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We are standing in front of a large book of prints. It includes black-and-white illustrations of the facial expressions drawn by the French painter Charles Le Brun.
The illustrations capture different “passions” of the soul.
They were first created by Le Brun in 1668. He believed that the human soul showed its “passions” in the movements of the face, and he created a visual classification system to support his idea.
This went on to be influential for many centuries.
On this open page, there is an image of a woman with a serene expression on her face. The title below describes it as a depiction of “Joy with Tranquillity”.
Underneath the image, a short caption reads: “Very little alteration is remarked in the face of those that feel within themselves the sweetness of joy.”
This suggests that the lack of any stronger expression was regarded positively. Le Brun’s work went on to declare that it was possible to judge the moral character of a person based on the way they expressed their passions.
Le Brun was, like many other 17th-century thinkers of the time, interested in rationalising, ordering and explaining the world around him. By giving names and definitions to subjective human experiences, they set in motion the deeply rooted concept of human expression as universal, and position these expressions within a hierarchy of good and bad, a system which we are still grappling with to this day.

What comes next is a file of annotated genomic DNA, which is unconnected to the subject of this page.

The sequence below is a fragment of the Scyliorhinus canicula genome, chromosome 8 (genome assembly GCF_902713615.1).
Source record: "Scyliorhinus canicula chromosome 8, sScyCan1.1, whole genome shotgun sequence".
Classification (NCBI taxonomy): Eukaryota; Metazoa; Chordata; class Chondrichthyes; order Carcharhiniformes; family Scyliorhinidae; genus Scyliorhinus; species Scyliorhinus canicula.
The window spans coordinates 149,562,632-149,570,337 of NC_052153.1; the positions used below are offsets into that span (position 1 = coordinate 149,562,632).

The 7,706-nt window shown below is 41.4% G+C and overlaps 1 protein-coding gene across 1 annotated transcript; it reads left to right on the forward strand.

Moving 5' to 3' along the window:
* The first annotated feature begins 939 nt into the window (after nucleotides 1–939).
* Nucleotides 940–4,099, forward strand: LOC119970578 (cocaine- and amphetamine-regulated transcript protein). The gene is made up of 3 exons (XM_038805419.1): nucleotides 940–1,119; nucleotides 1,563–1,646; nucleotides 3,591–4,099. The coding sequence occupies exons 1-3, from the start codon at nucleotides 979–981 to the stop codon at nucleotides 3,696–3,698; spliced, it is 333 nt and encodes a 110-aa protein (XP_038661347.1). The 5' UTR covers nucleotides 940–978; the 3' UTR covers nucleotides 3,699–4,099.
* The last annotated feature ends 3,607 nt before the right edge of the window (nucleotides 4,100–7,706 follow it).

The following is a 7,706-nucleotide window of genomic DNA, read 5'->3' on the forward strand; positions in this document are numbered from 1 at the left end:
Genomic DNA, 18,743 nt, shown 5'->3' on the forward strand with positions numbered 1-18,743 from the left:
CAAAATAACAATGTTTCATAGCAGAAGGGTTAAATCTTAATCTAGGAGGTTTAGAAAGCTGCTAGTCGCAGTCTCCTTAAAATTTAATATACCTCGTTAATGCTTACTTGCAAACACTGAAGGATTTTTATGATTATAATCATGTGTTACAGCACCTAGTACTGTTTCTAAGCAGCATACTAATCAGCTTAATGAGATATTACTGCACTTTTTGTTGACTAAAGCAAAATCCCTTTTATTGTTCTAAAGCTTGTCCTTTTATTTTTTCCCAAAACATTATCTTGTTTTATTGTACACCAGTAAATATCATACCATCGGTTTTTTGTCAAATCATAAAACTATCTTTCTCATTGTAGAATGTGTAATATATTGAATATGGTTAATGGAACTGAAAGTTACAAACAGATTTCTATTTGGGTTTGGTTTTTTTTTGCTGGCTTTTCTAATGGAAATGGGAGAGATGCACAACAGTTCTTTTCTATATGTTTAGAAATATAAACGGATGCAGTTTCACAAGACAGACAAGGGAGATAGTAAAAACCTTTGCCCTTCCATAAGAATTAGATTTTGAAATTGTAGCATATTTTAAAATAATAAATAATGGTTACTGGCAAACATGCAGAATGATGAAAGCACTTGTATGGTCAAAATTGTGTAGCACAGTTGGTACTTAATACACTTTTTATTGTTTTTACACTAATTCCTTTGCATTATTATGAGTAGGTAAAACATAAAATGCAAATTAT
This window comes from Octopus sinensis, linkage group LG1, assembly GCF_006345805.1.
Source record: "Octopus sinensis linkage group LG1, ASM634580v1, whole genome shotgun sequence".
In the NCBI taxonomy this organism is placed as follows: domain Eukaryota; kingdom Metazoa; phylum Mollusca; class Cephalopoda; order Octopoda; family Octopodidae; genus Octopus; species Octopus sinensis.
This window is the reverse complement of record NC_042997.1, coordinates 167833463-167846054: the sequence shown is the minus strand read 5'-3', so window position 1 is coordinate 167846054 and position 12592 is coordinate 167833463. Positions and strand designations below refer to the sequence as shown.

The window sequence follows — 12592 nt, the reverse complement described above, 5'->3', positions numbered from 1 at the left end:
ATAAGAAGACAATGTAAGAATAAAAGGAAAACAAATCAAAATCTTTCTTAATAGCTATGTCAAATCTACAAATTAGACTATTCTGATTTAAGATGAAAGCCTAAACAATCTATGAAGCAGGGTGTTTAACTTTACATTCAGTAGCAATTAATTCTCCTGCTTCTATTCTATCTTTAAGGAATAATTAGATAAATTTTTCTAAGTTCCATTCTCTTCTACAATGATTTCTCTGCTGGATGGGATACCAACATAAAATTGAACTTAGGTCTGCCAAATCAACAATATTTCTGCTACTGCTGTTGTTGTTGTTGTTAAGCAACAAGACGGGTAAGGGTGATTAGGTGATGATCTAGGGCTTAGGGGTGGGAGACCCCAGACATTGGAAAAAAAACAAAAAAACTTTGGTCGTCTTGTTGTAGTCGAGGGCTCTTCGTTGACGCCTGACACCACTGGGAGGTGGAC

About the speaker
Laurie Britton Newell
Laurie Britton Newell is a senior curator at Wellcome Collection and co-curator of the ‘Joy’ and ‘Tranquillity’ exhibitions, part of the season ‘On Happiness’ (2021), and she curated the exhibition ‘Somewhere in Between’ (2018). She previously ran a rural curatorial platform in the USA and taught at the University of Colorado. Prior to that she worked as a curator at the Victoria and Albert Museum, where she curated critically acclaimed exhibitions such as ‘Memory Palace’ (2013), ‘Make Lab’ (2011), ‘1:1: Architects Build Small Spaces’ (2010) and ‘Out of the Ordinary: Spectacular Craft’ (2008). She writes about contemporary creative practice for books, magazines and newspapers.